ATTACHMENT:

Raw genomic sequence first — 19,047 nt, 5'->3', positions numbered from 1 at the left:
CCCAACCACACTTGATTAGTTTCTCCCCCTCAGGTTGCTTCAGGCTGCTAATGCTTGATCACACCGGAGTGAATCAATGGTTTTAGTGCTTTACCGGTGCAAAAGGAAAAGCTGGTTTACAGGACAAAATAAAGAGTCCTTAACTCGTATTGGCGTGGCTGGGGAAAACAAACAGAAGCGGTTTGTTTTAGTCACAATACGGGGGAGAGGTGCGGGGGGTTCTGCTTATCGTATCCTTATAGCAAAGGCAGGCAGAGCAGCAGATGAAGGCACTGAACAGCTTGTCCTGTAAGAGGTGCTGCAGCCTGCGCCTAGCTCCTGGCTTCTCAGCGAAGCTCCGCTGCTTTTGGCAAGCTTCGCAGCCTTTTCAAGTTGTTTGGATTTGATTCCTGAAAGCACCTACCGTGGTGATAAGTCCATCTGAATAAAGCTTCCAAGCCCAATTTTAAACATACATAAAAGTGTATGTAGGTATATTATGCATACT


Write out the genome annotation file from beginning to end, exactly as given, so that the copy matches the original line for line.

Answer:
Raw genomic sequence first — 19,047 nt, 5'->3', positions numbered from 1 at the left:
CCCAACCACACTTGATTAGTTTCTCCCCCTCAGGTTGCTTCAGGCTGCTAATGCTTGATCACACCGGAGTGAATCAATGGTTTTAGTGCTTTACCGGTGCAAAAGGAAAAGCTGGTTTACAGGACAAAATAAAGAGTCCTTAACTCGTATTGGCGTGGCTGGGGAAAACAAACAGAAGCGGTTTGTTTTAGTCACAATACGGGGGAGAGGTGCGGGGGGTTCTGCTTATCGTATCCTTATAGCAAAGGCAGGCAGAGCAGCAGATGAAGGCACTGAACAGCTTGTCCTGTAAGAGGTGCTGCAGCCTGCGCCTAGCTCCTGGCTTCTCAGCGAAGCTCCGCTGCTTTTGGCAAGCTTCGCAGCCTTTTCAAGTTGTTTGGATTTGATTCCTGAAAGCACCTACCGTGGTGATAAGTCCATCTGAATAAAGCTTCCAAGCCCAATTTTAAACATACATAAAAGTGTATGTAGGTATATTATGCATACT